Consider energy management and sustainability at each step of the design process.
The design, orientation and layout of every medium-density housing development should aim to minimise energy use.
Most aspects of the design offer opportunities to enhance energy efficiency. For example, passive heating, cooling and ventilation can be enhanced during the layout, structural, landscaping and interior design of the development.
An efficient passive design can increase thermal stability, reduce indoor condensation, promote natural ventilation and remove airborne contaminants, reduce power consumption and create a significantly more comfortable indoor environment for occupants.
To enhance the energy efficiency of an MDH design, try to:
- place additional glazing on northern elevations (within 30° of north) to maximise solar gain in winter
- shade glazing with landscaping (especially deciduous trees), shades, screens or awnings to prevent overheating in summer
- avoid large areas of glazing on south and west-facing elevations (if feasible)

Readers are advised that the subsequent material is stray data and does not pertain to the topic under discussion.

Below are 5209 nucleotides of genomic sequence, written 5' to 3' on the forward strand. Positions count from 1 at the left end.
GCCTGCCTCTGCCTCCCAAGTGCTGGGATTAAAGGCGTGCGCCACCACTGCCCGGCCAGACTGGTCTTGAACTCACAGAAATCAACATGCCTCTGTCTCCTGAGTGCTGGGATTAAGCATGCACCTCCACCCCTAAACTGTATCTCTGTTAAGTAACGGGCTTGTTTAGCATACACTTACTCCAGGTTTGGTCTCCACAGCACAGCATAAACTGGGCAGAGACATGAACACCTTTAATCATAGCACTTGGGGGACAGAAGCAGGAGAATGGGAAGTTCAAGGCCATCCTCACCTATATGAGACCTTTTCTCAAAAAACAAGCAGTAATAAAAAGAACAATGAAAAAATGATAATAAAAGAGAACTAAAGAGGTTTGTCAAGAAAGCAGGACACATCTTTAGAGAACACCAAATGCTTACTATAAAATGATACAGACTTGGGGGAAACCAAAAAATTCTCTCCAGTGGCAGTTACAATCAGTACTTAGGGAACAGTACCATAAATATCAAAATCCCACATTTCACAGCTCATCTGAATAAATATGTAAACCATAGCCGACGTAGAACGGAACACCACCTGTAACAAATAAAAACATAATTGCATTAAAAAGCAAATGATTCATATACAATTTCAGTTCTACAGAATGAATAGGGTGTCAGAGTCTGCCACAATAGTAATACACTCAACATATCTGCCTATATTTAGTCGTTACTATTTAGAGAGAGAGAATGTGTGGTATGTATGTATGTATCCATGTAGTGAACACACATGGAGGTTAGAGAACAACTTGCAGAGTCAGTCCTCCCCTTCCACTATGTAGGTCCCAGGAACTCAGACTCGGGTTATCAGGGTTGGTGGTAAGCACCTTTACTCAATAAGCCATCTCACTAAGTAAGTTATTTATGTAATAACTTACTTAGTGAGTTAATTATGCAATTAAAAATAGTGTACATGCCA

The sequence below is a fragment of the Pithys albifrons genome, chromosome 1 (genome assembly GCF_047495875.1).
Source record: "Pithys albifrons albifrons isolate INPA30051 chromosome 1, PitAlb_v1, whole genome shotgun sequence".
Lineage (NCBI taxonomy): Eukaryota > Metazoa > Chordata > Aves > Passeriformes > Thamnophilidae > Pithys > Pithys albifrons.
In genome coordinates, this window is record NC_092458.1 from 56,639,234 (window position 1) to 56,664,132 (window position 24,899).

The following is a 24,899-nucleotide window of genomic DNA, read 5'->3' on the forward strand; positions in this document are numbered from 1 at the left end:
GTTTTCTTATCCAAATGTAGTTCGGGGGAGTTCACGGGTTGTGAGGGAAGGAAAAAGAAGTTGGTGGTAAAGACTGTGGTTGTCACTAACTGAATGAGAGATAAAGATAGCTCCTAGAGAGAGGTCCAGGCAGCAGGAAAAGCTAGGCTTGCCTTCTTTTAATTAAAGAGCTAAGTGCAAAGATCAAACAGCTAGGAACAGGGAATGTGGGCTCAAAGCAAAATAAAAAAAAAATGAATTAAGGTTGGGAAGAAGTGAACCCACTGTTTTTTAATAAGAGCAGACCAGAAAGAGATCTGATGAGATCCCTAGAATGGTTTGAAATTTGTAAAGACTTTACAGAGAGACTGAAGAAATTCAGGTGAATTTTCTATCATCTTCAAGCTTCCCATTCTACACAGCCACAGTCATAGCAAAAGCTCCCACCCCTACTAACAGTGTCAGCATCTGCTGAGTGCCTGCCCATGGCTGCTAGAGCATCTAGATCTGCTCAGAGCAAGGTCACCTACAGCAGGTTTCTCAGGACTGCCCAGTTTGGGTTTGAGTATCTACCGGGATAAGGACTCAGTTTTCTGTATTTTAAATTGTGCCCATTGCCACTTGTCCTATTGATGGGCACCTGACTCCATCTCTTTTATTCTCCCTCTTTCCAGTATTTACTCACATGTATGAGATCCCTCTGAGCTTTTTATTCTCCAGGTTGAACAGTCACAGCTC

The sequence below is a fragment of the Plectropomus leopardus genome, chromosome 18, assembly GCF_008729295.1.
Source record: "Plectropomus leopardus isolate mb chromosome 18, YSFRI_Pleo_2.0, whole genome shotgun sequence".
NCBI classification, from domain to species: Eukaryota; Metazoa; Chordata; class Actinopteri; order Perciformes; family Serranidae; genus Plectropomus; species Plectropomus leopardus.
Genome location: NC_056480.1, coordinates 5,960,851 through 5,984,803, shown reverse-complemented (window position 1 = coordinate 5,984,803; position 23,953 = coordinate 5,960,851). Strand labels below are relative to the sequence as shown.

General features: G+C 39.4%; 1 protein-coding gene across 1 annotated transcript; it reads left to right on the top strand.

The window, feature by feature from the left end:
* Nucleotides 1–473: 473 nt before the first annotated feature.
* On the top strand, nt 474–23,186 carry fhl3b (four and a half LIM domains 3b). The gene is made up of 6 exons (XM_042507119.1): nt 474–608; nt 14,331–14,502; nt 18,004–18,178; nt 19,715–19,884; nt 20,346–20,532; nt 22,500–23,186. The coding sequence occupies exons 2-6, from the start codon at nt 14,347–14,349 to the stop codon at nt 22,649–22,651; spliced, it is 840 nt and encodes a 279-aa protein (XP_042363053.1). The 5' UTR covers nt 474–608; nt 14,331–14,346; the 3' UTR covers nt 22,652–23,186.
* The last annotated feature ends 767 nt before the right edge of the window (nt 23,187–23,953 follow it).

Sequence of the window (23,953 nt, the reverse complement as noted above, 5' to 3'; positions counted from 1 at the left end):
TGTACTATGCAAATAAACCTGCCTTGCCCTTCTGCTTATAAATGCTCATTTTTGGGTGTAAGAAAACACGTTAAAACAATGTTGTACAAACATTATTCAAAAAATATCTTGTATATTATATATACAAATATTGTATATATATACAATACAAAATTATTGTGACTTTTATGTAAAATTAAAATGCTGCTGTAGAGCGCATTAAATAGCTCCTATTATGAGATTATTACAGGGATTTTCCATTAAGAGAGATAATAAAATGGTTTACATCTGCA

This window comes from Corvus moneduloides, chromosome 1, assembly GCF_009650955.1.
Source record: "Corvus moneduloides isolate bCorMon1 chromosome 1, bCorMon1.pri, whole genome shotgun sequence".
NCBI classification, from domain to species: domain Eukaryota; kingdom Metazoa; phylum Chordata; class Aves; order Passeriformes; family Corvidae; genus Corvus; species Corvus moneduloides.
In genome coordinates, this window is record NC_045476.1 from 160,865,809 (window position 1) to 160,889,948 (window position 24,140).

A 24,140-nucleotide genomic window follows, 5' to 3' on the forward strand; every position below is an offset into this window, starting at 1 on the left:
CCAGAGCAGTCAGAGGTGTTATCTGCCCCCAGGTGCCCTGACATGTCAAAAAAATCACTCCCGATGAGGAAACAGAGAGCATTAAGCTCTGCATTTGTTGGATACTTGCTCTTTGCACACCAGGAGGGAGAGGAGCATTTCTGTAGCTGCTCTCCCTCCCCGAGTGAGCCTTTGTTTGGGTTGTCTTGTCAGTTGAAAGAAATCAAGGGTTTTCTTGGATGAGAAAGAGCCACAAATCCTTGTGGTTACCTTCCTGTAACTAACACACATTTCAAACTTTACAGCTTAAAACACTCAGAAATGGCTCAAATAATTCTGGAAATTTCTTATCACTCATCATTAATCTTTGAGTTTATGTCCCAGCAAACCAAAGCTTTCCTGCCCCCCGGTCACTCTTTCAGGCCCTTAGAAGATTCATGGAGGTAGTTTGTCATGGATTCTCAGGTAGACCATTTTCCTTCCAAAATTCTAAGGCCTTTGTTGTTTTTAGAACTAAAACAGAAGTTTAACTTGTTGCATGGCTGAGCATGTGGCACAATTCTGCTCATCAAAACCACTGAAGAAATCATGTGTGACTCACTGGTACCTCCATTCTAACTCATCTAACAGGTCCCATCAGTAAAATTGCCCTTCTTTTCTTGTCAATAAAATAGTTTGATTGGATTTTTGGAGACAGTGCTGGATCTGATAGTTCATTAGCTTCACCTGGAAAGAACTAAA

- locate the main living areas of each housing unit to the north
- provide generous glazing areas and limit external shading in winter
- specify materials with a high thermal mass, such as exposed concrete, masonry or stone
- encourage natural cross-ventilation with individual dwelling layout (at least two external walls) and by incorporating opening windows
- vent kitchens, laundries and bathrooms to the outside
- consider incorporating photovoltaic generation and solar water heating systems
- specify energy-efficient appliances, lighting and heating
- use higher-rated wall and ceiling insulation.
Waste management and recycling
It’s important to make waste disposal and recycling – and other services occupants may require – easy for them use.
Consider how and where waste and recycling will be stored and removed from dwellings and from the site. It is good practice to add a communal recycling area that is cleared regularly or provide each housing unit with a space to store municipal bins and a stepless path to the street for kerbside collection and recycling. Where rubbish bins cannot be located inside or at the rear of the complex, consider adding screens or a purpose-built enclosure to avoid affecting the streetscape.
Large amounts of energy and resources are used to manufacture, transport and install construction materials and the waste these processes generate. To reduce a development’s environmental impact, try to:
- use materials that can be recycled
- specify materials from renewable sources
- source local materials, especially those that are expensive to transport
- specify materials that are durable and easy to maintain
- specify standard sizes to reduce waste.